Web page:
Valve float

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Valve float is an adverse condition which can occur at high engine speeds when the poppet valves in an internal combustion engine valvetrain do not properly follow the closure phase of the cam lobe profile. This reduces engine efficiency and performance and potentially increases engine emissions. There is also a significant risk of severe engine damage due to valve spring damage and/or pistons contacting the valves.[1]

Similar conditions[edit]

Valve loft is intentionally using a controlled valve float to increase lift and duration of the valve open cycle. In some motorsports there are rules that limit camshaft lift; therefore, provoking this type of exploitation. Properly optimizing the system avoids undue stresses to the camshaft lobes and tappets.

Valve bounce is a related condition where the valve does not stay seated, due to the combined effects of the valve's inertia and resonance of metallic valve springs that reduce the closing force, and allow the valve to re-open partially.

Remedies[edit]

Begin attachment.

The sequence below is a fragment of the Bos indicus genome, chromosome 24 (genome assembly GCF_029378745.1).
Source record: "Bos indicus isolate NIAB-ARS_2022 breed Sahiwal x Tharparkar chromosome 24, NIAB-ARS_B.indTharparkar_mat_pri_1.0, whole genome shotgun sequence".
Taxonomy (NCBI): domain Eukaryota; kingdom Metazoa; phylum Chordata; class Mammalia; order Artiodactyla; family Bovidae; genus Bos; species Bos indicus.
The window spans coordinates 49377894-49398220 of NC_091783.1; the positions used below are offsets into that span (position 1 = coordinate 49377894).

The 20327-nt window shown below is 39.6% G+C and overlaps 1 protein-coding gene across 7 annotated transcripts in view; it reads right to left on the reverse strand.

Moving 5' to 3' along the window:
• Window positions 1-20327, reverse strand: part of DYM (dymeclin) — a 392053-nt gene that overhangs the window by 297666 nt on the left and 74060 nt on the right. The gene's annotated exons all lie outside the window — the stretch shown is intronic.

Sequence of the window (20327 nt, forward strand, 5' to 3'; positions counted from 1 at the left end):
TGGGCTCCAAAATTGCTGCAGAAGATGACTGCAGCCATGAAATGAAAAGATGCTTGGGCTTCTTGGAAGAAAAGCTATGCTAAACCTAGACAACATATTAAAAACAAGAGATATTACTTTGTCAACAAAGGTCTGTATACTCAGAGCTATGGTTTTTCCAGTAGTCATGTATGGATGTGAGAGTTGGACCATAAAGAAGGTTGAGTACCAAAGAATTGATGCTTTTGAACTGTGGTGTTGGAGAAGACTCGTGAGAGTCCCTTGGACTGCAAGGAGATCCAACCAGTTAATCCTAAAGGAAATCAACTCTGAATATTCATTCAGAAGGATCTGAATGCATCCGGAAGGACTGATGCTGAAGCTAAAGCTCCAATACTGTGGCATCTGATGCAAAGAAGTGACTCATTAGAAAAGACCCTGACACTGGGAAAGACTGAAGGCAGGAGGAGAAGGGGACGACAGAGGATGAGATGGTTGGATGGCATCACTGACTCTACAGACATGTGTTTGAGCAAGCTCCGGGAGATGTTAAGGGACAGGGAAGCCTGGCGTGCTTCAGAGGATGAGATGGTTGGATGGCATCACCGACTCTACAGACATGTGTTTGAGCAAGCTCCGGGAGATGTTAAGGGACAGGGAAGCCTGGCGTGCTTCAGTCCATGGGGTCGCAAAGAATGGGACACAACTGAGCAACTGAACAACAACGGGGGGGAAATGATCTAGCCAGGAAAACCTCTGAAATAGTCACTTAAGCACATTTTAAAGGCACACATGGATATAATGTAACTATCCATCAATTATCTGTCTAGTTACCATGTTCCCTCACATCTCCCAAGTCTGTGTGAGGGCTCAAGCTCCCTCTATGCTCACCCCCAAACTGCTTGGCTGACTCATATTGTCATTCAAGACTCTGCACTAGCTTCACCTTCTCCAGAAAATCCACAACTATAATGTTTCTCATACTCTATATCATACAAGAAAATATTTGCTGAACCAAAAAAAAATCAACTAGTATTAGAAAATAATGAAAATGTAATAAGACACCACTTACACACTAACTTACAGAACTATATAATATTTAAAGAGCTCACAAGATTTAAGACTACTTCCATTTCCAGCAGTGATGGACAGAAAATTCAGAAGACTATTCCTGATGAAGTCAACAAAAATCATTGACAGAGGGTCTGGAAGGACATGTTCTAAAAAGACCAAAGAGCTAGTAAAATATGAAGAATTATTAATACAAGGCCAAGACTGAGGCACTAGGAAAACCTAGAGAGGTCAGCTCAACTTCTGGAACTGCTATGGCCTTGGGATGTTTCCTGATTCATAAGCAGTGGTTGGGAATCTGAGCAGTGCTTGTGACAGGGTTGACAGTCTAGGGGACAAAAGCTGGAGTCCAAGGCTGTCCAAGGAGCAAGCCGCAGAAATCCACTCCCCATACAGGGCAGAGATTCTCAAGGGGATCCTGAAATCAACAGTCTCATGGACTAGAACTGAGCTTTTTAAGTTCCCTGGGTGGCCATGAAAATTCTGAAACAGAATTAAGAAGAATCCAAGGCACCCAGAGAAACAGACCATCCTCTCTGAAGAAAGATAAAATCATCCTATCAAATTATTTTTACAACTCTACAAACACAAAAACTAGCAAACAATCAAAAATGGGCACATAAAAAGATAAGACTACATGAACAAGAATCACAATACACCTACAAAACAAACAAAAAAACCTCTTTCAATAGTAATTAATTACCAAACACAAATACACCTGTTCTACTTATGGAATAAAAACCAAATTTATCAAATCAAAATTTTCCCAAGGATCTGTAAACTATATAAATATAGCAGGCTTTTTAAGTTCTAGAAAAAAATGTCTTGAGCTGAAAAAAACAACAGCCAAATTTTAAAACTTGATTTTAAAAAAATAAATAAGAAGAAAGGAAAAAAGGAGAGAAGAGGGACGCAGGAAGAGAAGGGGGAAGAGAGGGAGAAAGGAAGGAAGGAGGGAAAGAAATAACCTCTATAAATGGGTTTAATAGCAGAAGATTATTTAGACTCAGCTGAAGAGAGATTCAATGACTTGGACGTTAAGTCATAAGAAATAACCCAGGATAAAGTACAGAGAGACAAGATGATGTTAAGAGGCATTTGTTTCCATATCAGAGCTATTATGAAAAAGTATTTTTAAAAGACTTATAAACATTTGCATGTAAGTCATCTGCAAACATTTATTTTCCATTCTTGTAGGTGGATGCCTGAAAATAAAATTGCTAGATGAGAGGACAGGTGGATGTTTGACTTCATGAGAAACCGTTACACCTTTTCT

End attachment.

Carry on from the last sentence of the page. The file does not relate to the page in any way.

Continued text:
Stiffer valve springs can help prevent valve float and valve bounce, but only at the expense of increased friction losses and higher stresses in the valvetrain. Various techniques have been used to offset the effect of stiffer springs, such as dual-spring and progressive-sprung valves, roller-tipped tappets, and pneumatic valve springs. Pneumatic valves have been used in Formula One racing. Since the 1960s, Italian motorcycle manufacturer Ducati has used a desmodromic valvetrain to counter this problem and allow for higher engine speeds by using positive closing as well as opening of the valves, without springs. The system consists of a mechanical lifter mechanism that uses a second rocker arm to push the valve closed.

References[edit]